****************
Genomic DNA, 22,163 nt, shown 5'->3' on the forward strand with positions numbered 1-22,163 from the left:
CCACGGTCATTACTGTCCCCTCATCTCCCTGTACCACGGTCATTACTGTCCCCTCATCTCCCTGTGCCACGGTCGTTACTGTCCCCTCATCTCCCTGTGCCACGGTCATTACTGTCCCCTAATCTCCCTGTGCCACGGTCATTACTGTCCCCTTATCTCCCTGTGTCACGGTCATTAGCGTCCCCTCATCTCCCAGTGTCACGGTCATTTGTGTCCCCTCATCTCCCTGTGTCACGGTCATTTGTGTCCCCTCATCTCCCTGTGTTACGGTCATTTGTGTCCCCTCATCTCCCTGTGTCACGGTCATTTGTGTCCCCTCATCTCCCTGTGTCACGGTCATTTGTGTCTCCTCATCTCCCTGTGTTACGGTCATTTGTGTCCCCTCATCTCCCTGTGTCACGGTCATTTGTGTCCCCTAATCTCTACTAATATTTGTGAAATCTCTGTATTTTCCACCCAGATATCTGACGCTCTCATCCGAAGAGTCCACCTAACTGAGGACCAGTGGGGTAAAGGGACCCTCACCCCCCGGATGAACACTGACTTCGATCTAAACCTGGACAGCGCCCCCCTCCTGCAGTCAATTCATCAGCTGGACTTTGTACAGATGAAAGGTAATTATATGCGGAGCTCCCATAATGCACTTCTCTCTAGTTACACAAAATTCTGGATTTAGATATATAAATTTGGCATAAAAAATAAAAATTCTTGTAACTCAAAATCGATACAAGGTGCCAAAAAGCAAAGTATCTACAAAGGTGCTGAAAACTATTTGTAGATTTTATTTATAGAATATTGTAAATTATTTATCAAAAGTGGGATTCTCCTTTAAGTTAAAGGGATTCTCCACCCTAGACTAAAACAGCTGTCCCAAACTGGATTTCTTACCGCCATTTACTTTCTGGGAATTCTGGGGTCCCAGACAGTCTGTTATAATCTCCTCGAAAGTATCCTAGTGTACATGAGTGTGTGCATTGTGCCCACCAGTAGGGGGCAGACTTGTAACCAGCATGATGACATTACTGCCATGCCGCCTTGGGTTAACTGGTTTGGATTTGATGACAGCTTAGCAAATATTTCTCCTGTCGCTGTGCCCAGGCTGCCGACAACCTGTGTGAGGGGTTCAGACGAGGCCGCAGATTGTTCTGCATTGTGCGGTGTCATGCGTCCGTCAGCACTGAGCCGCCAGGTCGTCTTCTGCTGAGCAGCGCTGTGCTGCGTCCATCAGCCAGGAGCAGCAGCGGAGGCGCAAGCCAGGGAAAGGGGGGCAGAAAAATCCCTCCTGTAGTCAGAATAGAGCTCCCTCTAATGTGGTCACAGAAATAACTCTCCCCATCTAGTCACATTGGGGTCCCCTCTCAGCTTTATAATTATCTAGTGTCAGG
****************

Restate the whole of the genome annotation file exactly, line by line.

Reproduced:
Genomic DNA, 22,163 nt, shown 5'->3' on the forward strand with positions numbered 1-22,163 from the left:
CCACGGTCATTACTGTCCCCTCATCTCCCTGTACCACGGTCATTACTGTCCCCTCATCTCCCTGTGCCACGGTCGTTACTGTCCCCTCATCTCCCTGTGCCACGGTCATTACTGTCCCCTAATCTCCCTGTGCCACGGTCATTACTGTCCCCTTATCTCCCTGTGTCACGGTCATTAGCGTCCCCTCATCTCCCAGTGTCACGGTCATTTGTGTCCCCTCATCTCCCTGTGTCACGGTCATTTGTGTCCCCTCATCTCCCTGTGTTACGGTCATTTGTGTCCCCTCATCTCCCTGTGTCACGGTCATTTGTGTCCCCTCATCTCCCTGTGTCACGGTCATTTGTGTCTCCTCATCTCCCTGTGTTACGGTCATTTGTGTCCCCTCATCTCCCTGTGTCACGGTCATTTGTGTCCCCTAATCTCTACTAATATTTGTGAAATCTCTGTATTTTCCACCCAGATATCTGACGCTCTCATCCGAAGAGTCCACCTAACTGAGGACCAGTGGGGTAAAGGGACCCTCACCCCCCGGATGAACACTGACTTCGATCTAAACCTGGACAGCGCCCCCCTCCTGCAGTCAATTCATCAGCTGGACTTTGTACAGATGAAAGGTAATTATATGCGGAGCTCCCATAATGCACTTCTCTCTAGTTACACAAAATTCTGGATTTAGATATATAAATTTGGCATAAAAAATAAAAATTCTTGTAACTCAAAATCGATACAAGGTGCCAAAAAGCAAAGTATCTACAAAGGTGCTGAAAACTATTTGTAGATTTTATTTATAGAATATTGTAAATTATTTATCAAAAGTGGGATTCTCCTTTAAGTTAAAGGGATTCTCCACCCTAGACTAAAACAGCTGTCCCAAACTGGATTTCTTACCGCCATTTACTTTCTGGGAATTCTGGGGTCCCAGACAGTCTGTTATAATCTCCTCGAAAGTATCCTAGTGTACATGAGTGTGTGCATTGTGCCCACCAGTAGGGGGCAGACTTGTAACCAGCATGATGACATTACTGCCATGCCGCCTTGGGTTAACTGGTTTGGATTTGATGACAGCTTAGCAAATATTTCTCCTGTCGCTGTGCCCAGGCTGCCGACAACCTGTGTGAGGGGTTCAGACGAGGCCGCAGATTGTTCTGCATTGTGCGGTGTCATGCGTCCGTCAGCACTGAGCCGCCAGGTCGTCTTCTGCTGAGCAGCGCTGTGCTGCGTCCATCAGCCAGGAGCAGCAGCGGAGGCGCAAGCCAGGGAAAGGGGGGCAGAAAAATCCCTCCTGTAGTCAGAATAGAGCTCCCTCTAATGTGGTCACAGAAATAACTCTCCCCATCTAGTCACATTGGGGTCCCCTCTCAGCTTTATAATTATCTAGTGTCAGG